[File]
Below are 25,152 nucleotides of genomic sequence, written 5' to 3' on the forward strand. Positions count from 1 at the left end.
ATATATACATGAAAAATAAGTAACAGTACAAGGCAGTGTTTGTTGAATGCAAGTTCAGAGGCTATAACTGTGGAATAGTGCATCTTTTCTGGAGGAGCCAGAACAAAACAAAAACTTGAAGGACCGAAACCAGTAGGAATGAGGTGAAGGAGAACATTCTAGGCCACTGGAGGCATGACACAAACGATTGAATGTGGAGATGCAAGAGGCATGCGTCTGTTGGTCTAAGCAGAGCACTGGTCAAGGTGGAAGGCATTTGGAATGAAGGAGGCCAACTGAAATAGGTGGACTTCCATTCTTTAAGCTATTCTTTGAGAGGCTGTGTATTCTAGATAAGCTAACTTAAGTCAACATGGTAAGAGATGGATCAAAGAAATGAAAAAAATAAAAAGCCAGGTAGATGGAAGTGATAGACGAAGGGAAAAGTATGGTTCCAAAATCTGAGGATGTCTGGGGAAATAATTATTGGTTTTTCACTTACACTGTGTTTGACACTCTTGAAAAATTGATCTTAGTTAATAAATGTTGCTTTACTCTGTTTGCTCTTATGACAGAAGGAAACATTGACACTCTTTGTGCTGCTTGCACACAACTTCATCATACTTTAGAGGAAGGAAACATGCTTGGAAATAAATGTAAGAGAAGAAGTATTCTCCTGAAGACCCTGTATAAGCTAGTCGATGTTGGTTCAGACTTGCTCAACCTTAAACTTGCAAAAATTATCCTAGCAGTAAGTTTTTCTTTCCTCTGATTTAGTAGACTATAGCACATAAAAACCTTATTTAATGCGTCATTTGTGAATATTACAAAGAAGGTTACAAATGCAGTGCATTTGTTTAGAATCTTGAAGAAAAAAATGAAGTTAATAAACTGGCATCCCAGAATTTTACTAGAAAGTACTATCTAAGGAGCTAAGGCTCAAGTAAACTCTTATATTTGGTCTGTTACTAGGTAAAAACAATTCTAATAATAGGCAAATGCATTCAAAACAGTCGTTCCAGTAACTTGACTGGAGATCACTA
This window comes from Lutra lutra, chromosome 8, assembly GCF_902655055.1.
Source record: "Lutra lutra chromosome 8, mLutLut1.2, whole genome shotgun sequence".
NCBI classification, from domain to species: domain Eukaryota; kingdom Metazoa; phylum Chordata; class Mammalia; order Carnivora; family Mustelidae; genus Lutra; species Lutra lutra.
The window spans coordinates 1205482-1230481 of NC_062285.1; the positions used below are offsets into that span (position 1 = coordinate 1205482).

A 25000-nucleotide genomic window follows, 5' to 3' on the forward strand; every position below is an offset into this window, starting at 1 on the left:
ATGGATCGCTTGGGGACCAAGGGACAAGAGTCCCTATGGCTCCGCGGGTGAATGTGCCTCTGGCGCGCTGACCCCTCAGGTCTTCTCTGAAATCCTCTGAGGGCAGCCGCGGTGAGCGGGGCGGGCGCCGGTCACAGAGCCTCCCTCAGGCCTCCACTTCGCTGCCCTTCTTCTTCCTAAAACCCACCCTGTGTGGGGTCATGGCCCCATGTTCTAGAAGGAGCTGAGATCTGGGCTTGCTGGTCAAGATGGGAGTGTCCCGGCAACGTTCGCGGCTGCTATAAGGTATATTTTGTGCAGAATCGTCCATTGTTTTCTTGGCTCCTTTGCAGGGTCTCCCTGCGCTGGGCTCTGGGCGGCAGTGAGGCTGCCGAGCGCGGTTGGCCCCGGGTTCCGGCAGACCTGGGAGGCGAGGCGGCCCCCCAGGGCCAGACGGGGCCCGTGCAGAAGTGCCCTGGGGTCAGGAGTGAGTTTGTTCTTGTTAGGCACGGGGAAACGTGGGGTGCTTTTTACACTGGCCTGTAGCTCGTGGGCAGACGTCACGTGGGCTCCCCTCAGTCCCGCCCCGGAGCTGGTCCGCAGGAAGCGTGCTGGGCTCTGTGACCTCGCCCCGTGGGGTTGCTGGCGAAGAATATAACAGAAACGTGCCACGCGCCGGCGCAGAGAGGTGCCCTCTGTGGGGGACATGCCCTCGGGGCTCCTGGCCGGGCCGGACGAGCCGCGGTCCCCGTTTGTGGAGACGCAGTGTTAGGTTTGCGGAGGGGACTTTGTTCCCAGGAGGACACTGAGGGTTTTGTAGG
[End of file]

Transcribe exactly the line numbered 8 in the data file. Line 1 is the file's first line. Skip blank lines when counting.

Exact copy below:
ATGGATCGCTTGGGGACCAAGGGACAAGAGTCCCTATGGCTCCGCGGGTGAATGTGCCTCTGGCGCGCTGACCCCTCAGGTCTTCTCTGAAATCCTCTGAGGGCAGCCGCGGTGAGCGGGGCGGGCGCCGGTCACAGAGCCTCCCTCAGGCCTCCACTTCGCTGCCCTTCTTCTTCCTAAAACCCACCCTGTGTGGGGTCATGGCCCCATGTTCTAGAAGGAGCTGAGATCTGGGCTTGCTGGTCAAGATGGGAGTGTCCCGGCAACGTTCGCGGCTGCTATAAGGTATATTTTGTGCAGAATCGTCCATTGTTTTCTTGGCTCCTTTGCAGGGTCTCCCTGCGCTGGGCTCTGGGCGGCAGTGAGGCTGCCGAGCGCGGTTGGCCCCGGGTTCCGGCAGACCTGGGAGGCGAGGCGGCCCCCCAGGGCCAGACGGGGCCCGTGCAGAAGTGCCCTGGGGTCAGGAGTGAGTTTGTTCTTGTTAGGCACGGGGAAACGTGGGGTGCTTTTTACACTGGCCTGTAGCTCGTGGGCAGACGTCACGTGGGCTCCCCTCAGTCCCGCCCCGGAGCTGGTCCGCAGGAAGCGTGCTGGGCTCTGTGACCTCGCCCCGTGGGGTTGCTGGCGAAGAATATAACAGAAACGTGCCACGCGCCGGCGCAGAGAGGTGCCCTCTGTGGGGGACATGCCCTCGGGGCTCCTGGCCGGGCCGGACGAGCCGCGGTCCCCGTTTGTGGAGACGCAGTGTTAGGTTTGCGGAGGGGACTTTGTTCCCAGGAGGACACTGAGGGTTTTGTAGG